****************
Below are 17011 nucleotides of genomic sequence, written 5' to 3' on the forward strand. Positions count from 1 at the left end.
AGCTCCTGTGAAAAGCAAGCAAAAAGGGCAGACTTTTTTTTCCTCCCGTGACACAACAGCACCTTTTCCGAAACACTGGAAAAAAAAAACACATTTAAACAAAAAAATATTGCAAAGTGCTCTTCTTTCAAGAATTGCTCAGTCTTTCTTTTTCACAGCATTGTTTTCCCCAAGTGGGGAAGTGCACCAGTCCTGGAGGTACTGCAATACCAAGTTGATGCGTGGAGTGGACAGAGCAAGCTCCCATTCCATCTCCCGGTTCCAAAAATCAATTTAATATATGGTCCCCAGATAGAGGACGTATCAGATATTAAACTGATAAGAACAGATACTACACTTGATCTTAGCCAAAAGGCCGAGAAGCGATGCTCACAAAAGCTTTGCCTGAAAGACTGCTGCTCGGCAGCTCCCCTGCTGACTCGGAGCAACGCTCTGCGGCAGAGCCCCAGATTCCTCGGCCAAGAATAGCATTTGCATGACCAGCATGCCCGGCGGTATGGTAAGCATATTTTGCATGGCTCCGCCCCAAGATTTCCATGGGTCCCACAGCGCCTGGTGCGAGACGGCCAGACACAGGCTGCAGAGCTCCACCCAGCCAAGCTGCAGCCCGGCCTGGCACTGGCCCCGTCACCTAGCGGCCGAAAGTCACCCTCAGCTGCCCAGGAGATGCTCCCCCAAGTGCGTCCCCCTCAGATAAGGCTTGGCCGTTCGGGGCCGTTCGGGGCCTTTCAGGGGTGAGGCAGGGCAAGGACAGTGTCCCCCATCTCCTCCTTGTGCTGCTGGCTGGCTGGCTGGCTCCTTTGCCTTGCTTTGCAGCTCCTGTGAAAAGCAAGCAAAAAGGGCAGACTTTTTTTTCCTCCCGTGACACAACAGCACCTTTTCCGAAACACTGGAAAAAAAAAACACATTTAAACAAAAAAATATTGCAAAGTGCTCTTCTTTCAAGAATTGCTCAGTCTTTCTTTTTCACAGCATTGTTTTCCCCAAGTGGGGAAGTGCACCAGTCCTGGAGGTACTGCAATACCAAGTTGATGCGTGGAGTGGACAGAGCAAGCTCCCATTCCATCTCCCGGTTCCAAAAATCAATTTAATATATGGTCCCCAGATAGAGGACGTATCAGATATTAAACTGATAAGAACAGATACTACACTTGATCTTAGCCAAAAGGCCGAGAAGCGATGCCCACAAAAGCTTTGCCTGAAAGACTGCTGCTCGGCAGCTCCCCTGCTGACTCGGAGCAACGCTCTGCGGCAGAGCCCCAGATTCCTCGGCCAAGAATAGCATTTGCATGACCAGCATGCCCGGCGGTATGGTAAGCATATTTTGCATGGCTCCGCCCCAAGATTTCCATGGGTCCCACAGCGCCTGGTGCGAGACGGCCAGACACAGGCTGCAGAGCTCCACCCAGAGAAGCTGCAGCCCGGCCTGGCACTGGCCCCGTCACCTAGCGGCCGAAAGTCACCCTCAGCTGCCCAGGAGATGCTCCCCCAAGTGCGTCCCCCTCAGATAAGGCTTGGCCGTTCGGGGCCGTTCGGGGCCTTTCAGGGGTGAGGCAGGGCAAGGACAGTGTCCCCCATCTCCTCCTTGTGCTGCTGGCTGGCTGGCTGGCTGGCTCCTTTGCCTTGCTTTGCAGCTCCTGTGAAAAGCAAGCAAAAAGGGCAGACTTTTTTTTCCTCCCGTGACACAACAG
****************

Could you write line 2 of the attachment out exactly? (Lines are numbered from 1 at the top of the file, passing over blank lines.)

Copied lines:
AGCTCCTGTGAAAAGCAAGCAAAAAGGGCAGACTTTTTTTTCCTCCCGTGACACAACAGCACCTTTTCCGAAACACTGGAAAAAAAAAACACATTTAAACAAAAAAATATTGCAAAGTGCTCTTCTTTCAAGAATTGCTCAGTCTTTCTTTTTCACAGCATTGTTTTCCCCAAGTGGGGAAGTGCACCAGTCCTGGAGGTACTGCAATACCAAGTTGATGCGTGGAGTGGACAGAGCAAGCTCCCATTCCATCTCCCGGTTCCAAAAATCAATTTAATATATGGTCCCCAGATAGAGGACGTATCAGATATTAAACTGATAAGAACAGATACTACACTTGATCTTAGCCAAAAGGCCGAGAAGCGATGCTCACAAAAGCTTTGCCTGAAAGACTGCTGCTCGGCAGCTCCCCTGCTGACTCGGAGCAACGCTCTGCGGCAGAGCCCCAGATTCCTCGGCCAAGAATAGCATTTGCATGACCAGCATGCCCGGCGGTATGGTAAGCATATTTTGCATGGCTCCGCCCCAAGATTTCCATGGGTCCCACAGCGCCTGGTGCGAGACGGCCAGACACAGGCTGCAGAGCTCCACCCAGCCAAGCTGCAGCCCGGCCTGGCACTGGCCCCGTCACCTAGCGGCCGAAAGTCACCCTCAGCTGCCCAGGAGATGCTCCCCCAAGTGCGTCCCCCTCAGATAAGGCTTGGCCGTTCGGGGCCGTTCGGGGCCTTTCAGGGGTGAGGCAGGGCAAGGACAGTGTCCCCCATCTCCTCCTTGTGCTGCTGGCTGGCTGGCTGGCTCCTTTGCCTTGCTTTGCAGCTCCTGTGAAAAGCAAGCAAAAAGGGCAGACTTTTTTTTCCTCCCGTGACACAACAGCACCTTTTCCGAAACACTGGAAAAAAAAAACACATTTAAACAAAAAAATATTGCAAAGTGCTCTTCTTTCAAGAATTGCTCAGTCTTTCTTTTTCACAGCATTGTTTTCCCCAAGTGGGGAAGTGCACCAGTCCTGGAGGTACTGCAATACCAAGTTGATGCGTGGAGTGGACAGAGCAAGCTCCCATTCCATCTCCCGGTTCCAAAAATCAATTTAATATATGGTCCCCAGATAGAGGACGTATCAGATATTAAACTGATAAGAACAGATACTACACTTGATCTTAGCCAAAAGGCCGAGAAGCGATGCCCACAAAAGCTTTGCCTGAAAGACTGCTGCTCGGCAGCTCCCCTGCTGACTCGGAGCAACGCTCTGCGGCAGAGCCCCAGATTCCTCGGCCAAGAATAGCATTTGCATGACCAGCATGCCCGGCGGTATGGTAAGCATATTTTGCATGGCTCCGCCCCAAGATTTCCATGGGTCCCACAGCGCCTGGTGCGAGACGGCCAGACACAGGCTGCAGAGCTCCACCCAGAGAAGCTGCAGCCCGGCCTGGCACTGGCCCCGTCACCTAGCGGCCGAAAGTCACCCTCAGCTGCCCAGGAGATGCTCCCCCAAGTGCGTCCCCCTCAGATAAGGCTTGGCCGTTCGGGGCCGTTCGGGGCCTTTCAGGGGTGAGGCAGGGCAAGGACAGTGTCCCCCATCTCCTCCTTGTGCTGCTGGCTGGCTGGCTGGCTGGCTCCTTTGCCTTGCTTTGCAGCTCCTGTGAAAAGCAAGCAAAAAGGGCAGACTTTTTTTTCCTCCCGTGACACAACAG